3 inches and 2 ounces

Advent 4       St. Matthew 1:18-25

Many of you have probably seen one of these before: it is a model of a child in the womb at 12 weeks from conception.   They have become quite popular over the years at the Natoma Lutherans For Life booth at the Rooks County Fair.

It is of particular interest for us today, because this is about how big we can assume Jesus to be in the womb of Mary when our Gospel text takes place.

To determine the timing we need to backtrack a little bit: our Gospel text details the angel coming to Joseph telling him that Mary had indeed been faithful to their engagement, and that the child she carries was of the Holy Spirit.  So that means that this text occurs after the angel tells Mary about the child; which would thereby make this text almost certainly after Mary returns from seeing her cousin Elizabeth, whom she had stayed with for three months until after the birth of John the Baptist.

So it is reasonable to assume, that when Joseph finds out that Mary is with child, it is upon her return from staying with Elizabeth, and already three months since the angel came to Mary and told her that she would bear the Christ child.

Which means Jesus is about this size; about 3 inches long and weighs about 2 ounces.

But He did not just appear this way; like each of us, He was barely the size of a grain of salt after the angel tells Mary she would be with child.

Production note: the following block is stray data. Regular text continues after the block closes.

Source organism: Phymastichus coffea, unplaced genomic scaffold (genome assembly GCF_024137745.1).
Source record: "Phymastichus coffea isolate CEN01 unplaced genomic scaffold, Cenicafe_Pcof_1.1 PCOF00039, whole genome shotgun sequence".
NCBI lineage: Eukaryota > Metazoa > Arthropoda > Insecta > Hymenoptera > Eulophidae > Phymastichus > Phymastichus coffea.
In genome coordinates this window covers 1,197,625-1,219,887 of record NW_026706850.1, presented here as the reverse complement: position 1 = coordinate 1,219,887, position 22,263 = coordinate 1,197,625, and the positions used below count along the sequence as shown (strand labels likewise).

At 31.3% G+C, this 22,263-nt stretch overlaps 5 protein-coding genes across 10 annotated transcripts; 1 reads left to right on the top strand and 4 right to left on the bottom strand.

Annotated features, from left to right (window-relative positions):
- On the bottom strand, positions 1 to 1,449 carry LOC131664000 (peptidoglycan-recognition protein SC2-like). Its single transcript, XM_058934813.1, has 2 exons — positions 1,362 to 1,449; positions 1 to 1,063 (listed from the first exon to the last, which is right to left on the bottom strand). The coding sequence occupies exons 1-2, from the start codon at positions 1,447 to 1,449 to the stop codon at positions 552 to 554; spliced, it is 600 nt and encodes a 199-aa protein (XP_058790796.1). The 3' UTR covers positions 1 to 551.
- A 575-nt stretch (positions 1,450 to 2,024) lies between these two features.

And like each of us, about 4 weeks later, Jesus heart began to beat, and His eyes, ears and lungs had begun to form.

In the fifth week, arms and legs had appeared; and in the sixth week, toes and fingers began to develop. 

Brain activity was detectable in week seven; and in week eight, a whole month before returning to Nazareth, Mary would begin to feel Jesus kick inside of her. 

In the ninth week, Mary’s doctor would have been able to confirm what the prophets of old had foretold, and what angel had already announced to her: that the child was a boy.

And now in week twelve, three months since the angel Gabriel announced to Mary that she would bear a child; Jesus is three inches long, and weighs in at 2 ounces.

That does not sound very impressive.  The biology of it all is amazing; but when you actually consider what this child that Mary now carries will become, and what He is supposed to do, it probably sounds at the very least, a little disheartening.

After all, this is not how God has appeared in the past: the Lord appeared to Abraham in the form of three visitors coming to his tent.  On Mount Sinai, the Lord appeared and there was thunder and lightning.  At the dedication of the temple, the Lord appeared in a cloud of glory.  Even Elijah got a still, small voice.